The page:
Safety factors a secondary consideration to USA’s Nuclear Regulatory Commission (NRC)

“If filtered vents are good enough for Sweden, if they are good enough for Germany, if they are good enough for France and for Switzerland,”   “they should be good enough for us.”

Nuclear Safety Advocates Accuse Industry And Regulators Of Foot-Dragging On Basic Safety Measure HUFFINGTON POST, Tom Zeller Jr.04/30/2012  “……  one seemingly straightforward emergency feature: Requiring a filtered vent in the concrete containment buildings surrounding nuclear reactors like the one at Pilgrim.

Such a vent would come into play in only the worst sort of emergency, when the usual means for keeping the reactor core cool are lost and things inside are heating up to the point of becoming explosive. Operators can then open the vent and exhale the pressure directly into the air. The filter would capture dangerous radioactivity, to prevent contamination of the surrounding area.

Until now, vents have been an optional feature for American plant operators, but in March, the Nuclear Regulatory Commission issued its first orders since undertaking a review  of safety systems and procedures at American plants in the aftermath of the disaster in Japan. Among the orders was a requirement  that reactors of similar pedigree to those used at Fukushima should have containment vents installed. For reactors that already have them, steps should be taken to ensure they operate in an emergency, officials declared.

To the dismay of Lampert and others, however, regulators have not required filters, at least not yet. The order left the matter open for further discussion…….

nuclear safety advocates say the industry’s desire to minimize costs results in an overly narrow view of worthwhile safety measures.

Pilgrim Watch, a nuclear safety group headed up by Lampert, filed a challenge  to the NRC’s vent order earlier this month. Meanwhile, a public meeting  to discuss guidelines for the vents — including the advantages and disadvantages of filters — is scheduled for Wednesday at NRC headquarters in Rockville, Md……

Advocates say that whatever the real cost, the benefits of forestalling widespread contamination of areas around a troubled nuclear power plant are significantly higher.

“It’s baffling that any one would even contemplate not filtering the gases released during severe accidents,” says David Lochbaum, a nuclear engineer and longtime advocate of nuclear safety with the Union of Concerned Scientists. “Under such conditions, the likelihood that these gases would contain huge amounts of radioactivity approaches 100 percent. So in a situation when the gases contain the highest levels of radioactivity, we will release them with the least amount of protection for the workers and the public.”……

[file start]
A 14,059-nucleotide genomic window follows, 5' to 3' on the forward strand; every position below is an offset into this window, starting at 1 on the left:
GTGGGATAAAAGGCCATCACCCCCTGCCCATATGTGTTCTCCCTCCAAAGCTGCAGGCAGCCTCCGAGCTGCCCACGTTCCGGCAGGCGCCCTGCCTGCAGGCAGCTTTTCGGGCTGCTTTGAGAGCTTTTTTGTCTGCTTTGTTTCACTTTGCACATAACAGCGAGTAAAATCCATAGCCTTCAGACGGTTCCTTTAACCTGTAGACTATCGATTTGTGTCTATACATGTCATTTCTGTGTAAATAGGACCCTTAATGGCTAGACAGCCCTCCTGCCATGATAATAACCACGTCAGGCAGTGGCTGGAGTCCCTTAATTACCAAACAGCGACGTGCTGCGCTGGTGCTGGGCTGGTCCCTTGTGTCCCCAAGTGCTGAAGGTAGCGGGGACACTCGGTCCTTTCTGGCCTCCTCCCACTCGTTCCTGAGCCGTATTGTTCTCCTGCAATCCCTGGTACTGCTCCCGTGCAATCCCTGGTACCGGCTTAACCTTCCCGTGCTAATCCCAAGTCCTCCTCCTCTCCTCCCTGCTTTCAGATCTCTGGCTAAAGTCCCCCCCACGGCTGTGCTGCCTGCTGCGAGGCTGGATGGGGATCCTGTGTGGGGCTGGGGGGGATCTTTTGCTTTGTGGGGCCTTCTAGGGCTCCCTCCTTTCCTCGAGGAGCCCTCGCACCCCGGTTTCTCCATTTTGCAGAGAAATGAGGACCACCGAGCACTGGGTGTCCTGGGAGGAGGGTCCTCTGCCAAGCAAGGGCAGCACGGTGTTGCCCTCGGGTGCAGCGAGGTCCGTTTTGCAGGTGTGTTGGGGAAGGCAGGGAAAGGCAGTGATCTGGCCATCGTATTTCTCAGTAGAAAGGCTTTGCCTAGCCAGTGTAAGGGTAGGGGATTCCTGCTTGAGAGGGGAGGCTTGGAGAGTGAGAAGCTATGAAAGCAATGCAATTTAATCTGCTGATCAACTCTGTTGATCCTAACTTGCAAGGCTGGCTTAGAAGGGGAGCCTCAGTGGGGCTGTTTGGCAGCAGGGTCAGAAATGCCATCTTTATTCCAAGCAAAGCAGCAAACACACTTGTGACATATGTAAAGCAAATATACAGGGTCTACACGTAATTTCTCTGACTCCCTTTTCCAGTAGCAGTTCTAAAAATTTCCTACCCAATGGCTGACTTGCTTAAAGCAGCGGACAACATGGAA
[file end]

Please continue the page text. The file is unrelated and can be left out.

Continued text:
Jaczko, whose reputation as a reformer has put him at odds with his more industry-friendly fellow commissioners, has begun advocating  for a broader view of risk — one that includes not just human exposures, but the possibility of widespread contamination of the surrounding environment.

“We also want to begin thinking about what happens when the people are gone, and you have contamination that keeps people out of their homes, or keeps businesses in the area from being able operate, sometimes for 20 or 30 years,” Jaczko said.

Regardless of how remote the possibility is that vents would be needed — the Fukushima disaster was the first time in the history of nuclear power that such vents were put to the test — weighing questions of broader environmental contamination would seem to argue for installation of filters…..

Mary Lampert, however, is undeterred, arguing that the vents are just one of many aspects of nuclear power safety that need to be upgraded. She ticked off a list of nations where filtered containment vents are now required.

“If filtered vents are good enough for Sweden, if they are good enough for Germany, if they are good enough for France and for Switzerland,” she said, “they should be good enough for us.”

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